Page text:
attempts to be accepted by the rocks, the sea, the angels, etc.,
all of which refuse to have anything to do with him. Finally,
in desperation, he applies to Satan, who receives him immedi-
ately. After this final verse had been sung, one little girl went
J right on singing. Ed waited until she stopped and then ex-
I ` plained to her, without a trace of impatience, "Don’t you know
 · ` that’s all there is to that song? Ole Sailor Man gets took in by
  the devil, and there just caiwft be nothin’ after that."
- After the singing, the rain having stopped for a little
. while, all the children went outside and did various odd jobs
for Stevie. One group cleared out an accumulation of trash and
· burned it; another weeded around the house; another weeded
i what is to become a lovely, natural rock garden; and a group of

 j I
 ‘ . 1
’ E
older boys weeded the flower garden. They all worked like 7
grown men, and, in just a little over half an hour, with so many Q
hands, the place looked entirely different. The remarkable thing
was that none of them seemed to feel that they were really `
working; they chattered and shouted to each other and had a  
. wonderful time. l
By this time, it had started to rain again, so we went back
to the clinic, where we played games until three or three-thirty.
Then they left, each one with a bag of hard candy (a real i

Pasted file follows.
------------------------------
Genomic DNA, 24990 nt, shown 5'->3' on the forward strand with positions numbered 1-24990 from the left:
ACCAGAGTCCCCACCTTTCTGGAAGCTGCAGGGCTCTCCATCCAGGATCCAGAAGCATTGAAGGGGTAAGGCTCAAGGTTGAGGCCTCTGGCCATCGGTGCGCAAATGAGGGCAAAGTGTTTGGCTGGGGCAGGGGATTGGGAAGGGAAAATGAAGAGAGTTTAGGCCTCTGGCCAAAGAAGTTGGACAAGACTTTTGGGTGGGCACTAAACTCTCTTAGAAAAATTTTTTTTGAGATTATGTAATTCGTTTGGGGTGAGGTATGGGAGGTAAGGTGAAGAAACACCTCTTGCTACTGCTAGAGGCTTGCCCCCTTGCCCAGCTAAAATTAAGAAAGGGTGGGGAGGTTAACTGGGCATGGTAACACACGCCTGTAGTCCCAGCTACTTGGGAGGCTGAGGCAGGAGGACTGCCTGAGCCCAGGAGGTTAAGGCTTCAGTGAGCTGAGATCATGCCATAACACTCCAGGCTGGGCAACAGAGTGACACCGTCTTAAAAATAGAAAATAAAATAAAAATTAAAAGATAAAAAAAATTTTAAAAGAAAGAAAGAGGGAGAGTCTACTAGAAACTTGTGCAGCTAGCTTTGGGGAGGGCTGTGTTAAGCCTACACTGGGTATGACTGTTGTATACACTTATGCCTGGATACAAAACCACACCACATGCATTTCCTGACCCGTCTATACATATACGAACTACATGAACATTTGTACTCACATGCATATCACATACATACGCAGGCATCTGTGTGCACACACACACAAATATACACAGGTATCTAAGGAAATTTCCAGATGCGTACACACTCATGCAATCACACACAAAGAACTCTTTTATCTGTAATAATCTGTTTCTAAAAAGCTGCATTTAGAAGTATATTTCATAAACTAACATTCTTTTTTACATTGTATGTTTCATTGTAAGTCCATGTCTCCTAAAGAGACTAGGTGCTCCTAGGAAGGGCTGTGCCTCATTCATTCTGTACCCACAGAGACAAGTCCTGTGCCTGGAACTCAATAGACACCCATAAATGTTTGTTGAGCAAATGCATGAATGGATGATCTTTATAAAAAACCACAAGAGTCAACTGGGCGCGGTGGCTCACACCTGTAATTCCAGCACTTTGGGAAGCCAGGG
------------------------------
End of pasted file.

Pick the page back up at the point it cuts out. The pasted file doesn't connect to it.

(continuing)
treat and the making of a party), as he said good-by. I had  
to leave, too, so I packed my saddle-bags, taking in them
W besides my change of clothes, three and a half dozen eggs g
` for the Wendover breakfasts. I felt some qualms about  
l carrying eggs on horseback, but Stevie assured me they were _
~ well packed and would be safe, so I took her word for it and
. hoped for the best. _ F
*4 I made excellent time going back to Wendover, covering
ll the eleven miles in about two hours and a half (and breaking  
l' just three eggs). I arrived in time to help bring the two mares l
I and their colts in from pasture, and then cleaned up for dinner.
After dinner, I played a little bridge, but went to bed fairly
early. ‘
Tomorrow is Sunday, so not much activity is scheduled for
the "Courier Service," except for the regular watering of
horses; but something unusual is bound to happen. I wonder
what it will be, this time. z
i Cincinnati Courier. I